And these are not super-dads—well, not necessarily. They’re just dads. And there’s not an armchair-one in the bunch.

So I asked some of my favorite dads to share:

Here are their top tips (and top gear picks) for those new to the parenting role…

This post is sponsored by TargetFor more baby inspiration, find us on Facebook and Pinterest.


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Thinking About: Wife Bonuses & Two-Income Households



Did you happen to read Wednesday Martin’s op-ed, “Poor Little Rich Women,” in the New York Times last month? In it, the author writes about the practice of “wife bonuses”:

“A wife bonus, I was told, might be hammered out in a pre-nup or post-nup, and distributed on the basis of not only how well her husband’s fund had done but her own performance—how well she managed the home budget, whether the kids got into a ‘good’ school—the same way their husbands were rewarded at investment banks. In turn these bonuses were a ticket to a modicum of financial independence and participation in a social sphere where you don’t just go to lunch, you buy a $10,000 table at the benefit luncheon a friend is hosting.”

It was at once mind-blowing and, well, not surprising at all—having lived in New York for a time. It’s mostly just fascinating when people talk about their (very extreme) financial situations openly.

Which, of course, they didn’t. Not really.

This op-ed was all a part of marketing for Martin’s pseudo-scientific, yet serious anthropological study of certain Upper-East-Side elite, a tribe of wives if you will, that she conducted by becoming one of “them” in preparation for her memoir that’s coming out soon, Primates of Park Avenue. But color me intrigued.


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Gift Guide: Father’s Day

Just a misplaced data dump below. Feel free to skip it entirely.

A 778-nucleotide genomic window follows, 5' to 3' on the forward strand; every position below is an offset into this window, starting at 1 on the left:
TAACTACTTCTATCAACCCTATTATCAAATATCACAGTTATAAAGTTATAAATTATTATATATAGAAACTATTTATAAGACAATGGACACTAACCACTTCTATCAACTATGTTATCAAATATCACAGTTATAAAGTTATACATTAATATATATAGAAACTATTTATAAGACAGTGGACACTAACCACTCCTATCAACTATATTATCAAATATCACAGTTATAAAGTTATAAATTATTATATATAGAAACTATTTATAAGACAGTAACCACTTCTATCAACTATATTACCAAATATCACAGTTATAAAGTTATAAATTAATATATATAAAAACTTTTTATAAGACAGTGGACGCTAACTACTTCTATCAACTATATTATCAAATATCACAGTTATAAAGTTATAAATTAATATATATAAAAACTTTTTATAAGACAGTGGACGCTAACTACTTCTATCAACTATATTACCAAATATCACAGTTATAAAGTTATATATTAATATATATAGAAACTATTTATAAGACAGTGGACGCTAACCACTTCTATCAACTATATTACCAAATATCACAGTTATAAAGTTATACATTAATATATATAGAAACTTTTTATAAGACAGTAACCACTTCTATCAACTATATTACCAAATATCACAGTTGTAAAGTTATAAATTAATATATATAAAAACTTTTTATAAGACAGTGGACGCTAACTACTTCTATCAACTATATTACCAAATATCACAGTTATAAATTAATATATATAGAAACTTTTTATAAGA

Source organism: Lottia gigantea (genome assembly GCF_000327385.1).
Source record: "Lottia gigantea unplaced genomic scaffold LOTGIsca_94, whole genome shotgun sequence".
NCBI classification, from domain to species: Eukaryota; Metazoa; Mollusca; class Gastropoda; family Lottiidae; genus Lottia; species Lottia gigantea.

It’s not too early to start thinking about Father’s day gifts…

If you want to get something from someplace like Etsy, you often need to think a bit further ahead. On the other hand, if you leave your shopping until the last minute, there are some options on here from sites like Amazon (where, apparently, major cities can now get same-day shipping—crazy!). I got a little carried away this time—too many great things for guys.


Row by row, left to right…

A card to make yours laugh (because it’s all too true). And to thank him for everything.

Classic (California-made) board shorts with a 7″ inseam—to best flatter his great dad-bod. The Sky and Stripe are my favorites.

A perfect casual watch (on sale).

This starter kit because everything is under 30z and would help him in his struggle to still travel carry-on only. Ah, the good ol’ days.

This handsome french press would suit him well.

Awww. For him and his little one. Throw in a box of pizza while you’re at it.

A croquet set! Because games are the best gifts, and he probably doesn’t have one yet. You can all play a round together in the afternoon.

On a related note, Cards Against Humanity. Indulge his wicked sense of humor (or at least flatter it).

A slim-cut linen shirt that comes in extended sizes (like Tall!)—on sale until Monday.

A six-pack cooler for picnics in the park. Fill it with Dad’s Root Beer or a microbrew from his home town to start.

Best. Dad. Ever. Period.

Cool skateboard for the hipster dad.

Backgammon to play on that camping trip he’s been wanting to take.

I’ve always wanted to try this: Play catch for 25 minutes with the kids and make ice cream at the same time. Everyone wins!

This clean, ceramic Sake Set could come out after the kids are asleep. And it’s half-off. (Here’s an article about the beverage.)

A handmade waxed tote that gets better with age (like him). Or JCrew‘s less-expensive alternative.